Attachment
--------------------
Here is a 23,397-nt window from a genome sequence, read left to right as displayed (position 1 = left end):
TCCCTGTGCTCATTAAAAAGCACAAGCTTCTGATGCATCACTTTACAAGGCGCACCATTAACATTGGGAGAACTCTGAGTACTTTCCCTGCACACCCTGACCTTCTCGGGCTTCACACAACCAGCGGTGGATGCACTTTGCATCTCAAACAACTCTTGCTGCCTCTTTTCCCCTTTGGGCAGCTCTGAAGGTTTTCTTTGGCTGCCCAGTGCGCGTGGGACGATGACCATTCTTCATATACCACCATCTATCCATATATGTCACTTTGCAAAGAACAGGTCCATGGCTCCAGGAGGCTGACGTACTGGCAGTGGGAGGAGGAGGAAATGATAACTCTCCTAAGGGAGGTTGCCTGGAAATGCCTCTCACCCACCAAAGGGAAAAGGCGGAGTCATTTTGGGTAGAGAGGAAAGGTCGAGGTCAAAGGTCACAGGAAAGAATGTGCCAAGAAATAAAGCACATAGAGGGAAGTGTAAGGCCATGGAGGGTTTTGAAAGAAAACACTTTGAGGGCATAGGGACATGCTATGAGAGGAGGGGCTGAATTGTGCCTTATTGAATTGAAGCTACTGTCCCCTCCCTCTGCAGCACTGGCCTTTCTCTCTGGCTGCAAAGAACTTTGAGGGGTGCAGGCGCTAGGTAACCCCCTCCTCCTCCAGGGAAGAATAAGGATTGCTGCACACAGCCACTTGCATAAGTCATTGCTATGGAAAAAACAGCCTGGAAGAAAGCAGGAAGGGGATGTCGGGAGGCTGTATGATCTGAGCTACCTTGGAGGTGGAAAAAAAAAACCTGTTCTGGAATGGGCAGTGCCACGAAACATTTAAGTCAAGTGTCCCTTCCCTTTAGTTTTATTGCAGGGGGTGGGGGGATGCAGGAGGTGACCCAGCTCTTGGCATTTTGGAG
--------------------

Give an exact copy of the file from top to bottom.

Here is a 23,397-nt window from a genome sequence, read left to right as displayed (position 1 = left end):
TCCCTGTGCTCATTAAAAAGCACAAGCTTCTGATGCATCACTTTACAAGGCGCACCATTAACATTGGGAGAACTCTGAGTACTTTCCCTGCACACCCTGACCTTCTCGGGCTTCACACAACCAGCGGTGGATGCACTTTGCATCTCAAACAACTCTTGCTGCCTCTTTTCCCCTTTGGGCAGCTCTGAAGGTTTTCTTTGGCTGCCCAGTGCGCGTGGGACGATGACCATTCTTCATATACCACCATCTATCCATATATGTCACTTTGCAAAGAACAGGTCCATGGCTCCAGGAGGCTGACGTACTGGCAGTGGGAGGAGGAGGAAATGATAACTCTCCTAAGGGAGGTTGCCTGGAAATGCCTCTCACCCACCAAAGGGAAAAGGCGGAGTCATTTTGGGTAGAGAGGAAAGGTCGAGGTCAAAGGTCACAGGAAAGAATGTGCCAAGAAATAAAGCACATAGAGGGAAGTGTAAGGCCATGGAGGGTTTTGAAAGAAAACACTTTGAGGGCATAGGGACATGCTATGAGAGGAGGGGCTGAATTGTGCCTTATTGAATTGAAGCTACTGTCCCCTCCCTCTGCAGCACTGGCCTTTCTCTCTGGCTGCAAAGAACTTTGAGGGGTGCAGGCGCTAGGTAACCCCCTCCTCCTCCAGGGAAGAATAAGGATTGCTGCACACAGCCACTTGCATAAGTCATTGCTATGGAAAAAACAGCCTGGAAGAAAGCAGGAAGGGGATGTCGGGAGGCTGTATGATCTGAGCTACCTTGGAGGTGGAAAAAAAAAACCTGTTCTGGAATGGGCAGTGCCACGAAACATTTAAGTCAAGTGTCCCTTCCCTTTAGTTTTATTGCAGGGGGTGGGGGGATGCAGGAGGTGACCCAGCTCTTGGCATTTTGGAG